The story and testimony on behalf of defendants was different than that given by the victim. The only witnesses testifying for the defendants were the defendants Koger and Heathman. Schneckloth did not testify at the trial. Both Koger and Heathman admitted their presence in Koger's automobile and their sexual activity with the victim during the hours testified to by her. Both, however, denied any forcible abduction of her from the 7-Eleven Store, and contended that the victim had voluntarily consented to have sexual activity with them. They admitted possessing the revolver found in the automobile, but explained that they had used it for target practice during the afternoon of February 26, 1980.

The State then called as a rebuttal witness one Diane Johnson, who was a security officer employed by Rosen-Novak automobile company. She testified that she was on her patrol route of the Rosen-Novak properties at approximately 2:45 a.m. on February 27, 1980, and she was followed by a station wagon containing three men, which chased her vehicle. The men shouted obscenities, and one of them pointed a gun at her. At one time the station wagon blocked her exit from an alleyway; however, she then called the Omaha police emergency number on her mobile telephone and a short time later the station wagon left the scene. She subsequently identified the vehicle as bearing the license plate number of defendant Koger's station wagon.

Appellants' sole assignment of error as set out in their brief on appeal is as follows: "The District Court's sentencing of each of the defendants to life imprisonment for kidnapping, rather than the lesser alternative penalty of one-to-fifty years, based only on the Court's own fact findings of the statutory elements required for such higher penalty, violated the defendant's [sic] constitutional and other rights to have the State's informations allege the essential statutory elements required for imposition of the higher penalty, to be informed of the nature and cause of the accusation against them, and to a jury's determination of their guilt by proof beyond a reasonable doubt." In short, appellants contend that § 28-313 defines two separate kidnapping offenses, rather than one offense with two separate penalty provisions; that the information filed by the State against them in these cases failed to allege the essential statutory elements required for the imposition of the higher penalty; and that the District Court erred in sentencing them to life imprisonment on the kidnapping counts rather than the lesser penalty of 1 to 50 years' imprisonment. It is to be noted, however, that the appellants have not appealed from their convictions or sentences pertaining to the sexual assault and use of firearm in the commission of a felony charges.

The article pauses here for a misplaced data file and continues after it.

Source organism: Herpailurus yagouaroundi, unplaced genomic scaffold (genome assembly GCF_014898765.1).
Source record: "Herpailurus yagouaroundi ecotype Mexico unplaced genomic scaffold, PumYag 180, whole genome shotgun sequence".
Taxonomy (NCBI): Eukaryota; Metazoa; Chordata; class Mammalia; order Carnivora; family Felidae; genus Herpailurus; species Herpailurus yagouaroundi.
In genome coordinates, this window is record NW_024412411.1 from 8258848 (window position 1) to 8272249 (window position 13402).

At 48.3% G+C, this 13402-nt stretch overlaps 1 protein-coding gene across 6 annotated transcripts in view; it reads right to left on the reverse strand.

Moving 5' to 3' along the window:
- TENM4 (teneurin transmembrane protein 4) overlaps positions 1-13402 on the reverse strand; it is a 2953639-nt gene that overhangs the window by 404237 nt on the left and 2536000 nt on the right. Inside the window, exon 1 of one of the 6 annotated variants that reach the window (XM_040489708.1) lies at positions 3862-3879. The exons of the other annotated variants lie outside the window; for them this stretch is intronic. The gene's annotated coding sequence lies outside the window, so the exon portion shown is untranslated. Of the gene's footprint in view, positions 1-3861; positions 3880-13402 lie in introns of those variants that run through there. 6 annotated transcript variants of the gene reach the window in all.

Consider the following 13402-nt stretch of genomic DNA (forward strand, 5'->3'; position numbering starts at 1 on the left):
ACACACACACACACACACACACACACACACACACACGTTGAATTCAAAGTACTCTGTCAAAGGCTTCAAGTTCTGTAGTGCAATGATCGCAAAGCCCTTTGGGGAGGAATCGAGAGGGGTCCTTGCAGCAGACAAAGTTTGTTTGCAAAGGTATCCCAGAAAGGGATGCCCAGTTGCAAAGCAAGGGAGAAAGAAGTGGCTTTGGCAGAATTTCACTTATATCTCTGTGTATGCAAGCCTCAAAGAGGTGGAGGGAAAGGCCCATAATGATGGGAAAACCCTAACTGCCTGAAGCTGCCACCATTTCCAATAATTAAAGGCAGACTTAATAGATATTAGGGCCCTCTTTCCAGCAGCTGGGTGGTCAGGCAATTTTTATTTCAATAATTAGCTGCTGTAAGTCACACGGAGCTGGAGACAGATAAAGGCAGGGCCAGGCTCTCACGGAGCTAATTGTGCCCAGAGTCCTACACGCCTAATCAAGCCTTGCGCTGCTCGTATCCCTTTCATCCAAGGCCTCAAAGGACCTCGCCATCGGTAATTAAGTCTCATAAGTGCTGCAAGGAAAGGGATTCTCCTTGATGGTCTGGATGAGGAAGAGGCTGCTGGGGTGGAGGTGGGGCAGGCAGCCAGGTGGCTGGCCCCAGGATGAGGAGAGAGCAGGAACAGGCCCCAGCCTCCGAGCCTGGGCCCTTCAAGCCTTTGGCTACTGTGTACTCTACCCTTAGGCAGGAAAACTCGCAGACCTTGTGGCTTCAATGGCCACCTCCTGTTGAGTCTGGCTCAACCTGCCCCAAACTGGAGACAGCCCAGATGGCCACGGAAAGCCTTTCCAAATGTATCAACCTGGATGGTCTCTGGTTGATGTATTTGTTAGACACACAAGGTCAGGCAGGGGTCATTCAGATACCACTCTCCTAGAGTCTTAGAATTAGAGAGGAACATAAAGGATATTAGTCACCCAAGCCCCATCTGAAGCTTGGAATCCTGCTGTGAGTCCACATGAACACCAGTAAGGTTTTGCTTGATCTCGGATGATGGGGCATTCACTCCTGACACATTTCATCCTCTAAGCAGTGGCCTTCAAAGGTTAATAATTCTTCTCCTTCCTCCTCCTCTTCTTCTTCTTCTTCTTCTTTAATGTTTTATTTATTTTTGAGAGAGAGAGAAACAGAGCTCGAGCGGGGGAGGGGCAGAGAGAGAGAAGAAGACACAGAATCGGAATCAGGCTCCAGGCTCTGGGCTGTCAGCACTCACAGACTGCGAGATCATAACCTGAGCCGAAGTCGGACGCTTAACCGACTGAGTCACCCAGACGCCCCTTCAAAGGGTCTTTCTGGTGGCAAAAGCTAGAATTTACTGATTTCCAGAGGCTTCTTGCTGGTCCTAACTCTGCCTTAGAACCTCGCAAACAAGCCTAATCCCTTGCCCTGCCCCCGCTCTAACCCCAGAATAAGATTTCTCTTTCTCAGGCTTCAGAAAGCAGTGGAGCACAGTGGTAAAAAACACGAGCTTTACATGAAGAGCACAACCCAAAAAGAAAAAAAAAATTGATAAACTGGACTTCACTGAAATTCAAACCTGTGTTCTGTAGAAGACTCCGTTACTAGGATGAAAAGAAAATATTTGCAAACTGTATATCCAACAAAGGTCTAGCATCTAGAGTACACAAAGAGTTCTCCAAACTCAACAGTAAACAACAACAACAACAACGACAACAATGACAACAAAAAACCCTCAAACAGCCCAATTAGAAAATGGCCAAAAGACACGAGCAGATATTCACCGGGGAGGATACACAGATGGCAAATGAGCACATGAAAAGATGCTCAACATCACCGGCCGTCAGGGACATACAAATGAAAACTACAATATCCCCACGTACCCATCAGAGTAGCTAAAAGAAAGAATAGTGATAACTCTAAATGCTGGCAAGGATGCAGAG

*441 We commence our discussion with the observation that in Nebraska all crimes are statutory, and no act is criminal unless the Legislature has in express terms declared it to be so. State v. Gallegos, 193 Neb. 651, 228 N.W.2d 615 (1975); State v. Ewert, 194 Neb. 203, 230 N.W.2d 609 (1975); State v. Hauck, 190 Neb. 534, 209 N.W.2d 580 (1973). It is also a fundamental principle of statutory construction that a penal statute is to be strictly construed. State v. Suhr, 207 Neb. 553, 300 N.W.2d 25 (1980); State v. Simants, 182 Neb. 491, 155 N.W.2d 788 (1968). We have also held: "`Where the language of a statute is plain and unambiguous, no interpretation is needed and the court is without authority to change the language.'" State v. Suhr, supra 207 Neb. at 560, 300 N.W.2d at 29. See, also, State v. Gallegos, supra. The kidnapping statute involved in this appeal is § 28-313, which became effective January 1, 1979. That statute provides as follows: